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What defines a chemistry IA?

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Ok so as the title implies, I am confused as to exactly what defines a chemistry IA. Recently my Teacher has got me started thinking about EE topics, but because my EE plans are mostly for bio, i decided to reserve the EE Chem ideas for my IA instead.

What I am thinking of doing is measuring glutamate concentration in tomatoes after drying,  HOWEVER I also know this sounds very biology. I have asked many chem/bio and chem/physics students about the defining lines of chemistry and the most I have gotten is "if you titrate it its chemistry :P"

but obviously this is not the case. So I checked on the official chemistry IA website, and I found somebody doing and IA on the denaturing of egg white proteins...and that sounds much much more bio.

so I really need some extra clearly defining lines...so things like experimental techniques, content, crossovers

because when my teacher was explaining it, he mentioned this 'you will only be marked for chemistry components in the IA' so it further begs the question, what is considered chemistry components (other than equations and molocules)

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Hi TheEnthuGroup4Student,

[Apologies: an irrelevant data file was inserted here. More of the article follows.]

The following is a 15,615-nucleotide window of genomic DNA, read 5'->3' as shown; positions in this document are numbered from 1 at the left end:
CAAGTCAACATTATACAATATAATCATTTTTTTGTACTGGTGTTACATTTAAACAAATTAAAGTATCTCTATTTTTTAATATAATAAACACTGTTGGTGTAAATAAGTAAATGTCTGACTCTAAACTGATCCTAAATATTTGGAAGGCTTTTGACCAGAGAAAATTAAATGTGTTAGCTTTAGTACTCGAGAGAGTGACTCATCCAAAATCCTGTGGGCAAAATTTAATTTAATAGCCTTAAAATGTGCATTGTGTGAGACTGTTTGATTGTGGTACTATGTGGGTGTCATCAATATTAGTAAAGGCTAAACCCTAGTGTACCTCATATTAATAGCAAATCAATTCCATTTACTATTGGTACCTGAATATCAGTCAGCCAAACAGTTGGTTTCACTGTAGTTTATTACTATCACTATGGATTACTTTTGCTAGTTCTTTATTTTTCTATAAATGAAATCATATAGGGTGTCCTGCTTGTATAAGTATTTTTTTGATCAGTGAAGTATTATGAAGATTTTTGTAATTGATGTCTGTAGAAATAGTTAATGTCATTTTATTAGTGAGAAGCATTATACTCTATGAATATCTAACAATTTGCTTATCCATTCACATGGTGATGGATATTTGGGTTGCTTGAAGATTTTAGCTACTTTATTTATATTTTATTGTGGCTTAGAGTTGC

I often have this problem as my students are usually Chem/Bio or Chem/Physics. I can't speak for IB Biology, but I imagine you will talk about the 'anatomy and physiology' of the plant processes. With IB Chemistry I would be looking at the chemistry of the glutamate molecule, the chemistry of how the reaction works, the accuracy (percent error) and precision (uncertaintly propagation) which is chemistry, and the chemical justifications. Chemistry would be the analytical approach so measuring any chemical is fine using analytical processess - titrations of course, but Beer's curve with concentration standards, the effect of concentration changes on the accuracy etc. I haven't had any problems with my student IAs taking this approach.

When I look at biology IAs, they can tend to lend themselves to broad imprecise results with a poor control of variables - almost as bad as research in the humanities, hence needing lots of samples and data that need statistical analysis. Chemistry and Physics are far more precise so use different data processing techniques.

Hope that helps.

Mr Weng.

Other helps and tips: http://mrweng.weebly.com/ib-chemistry-internal-assessment.html

 

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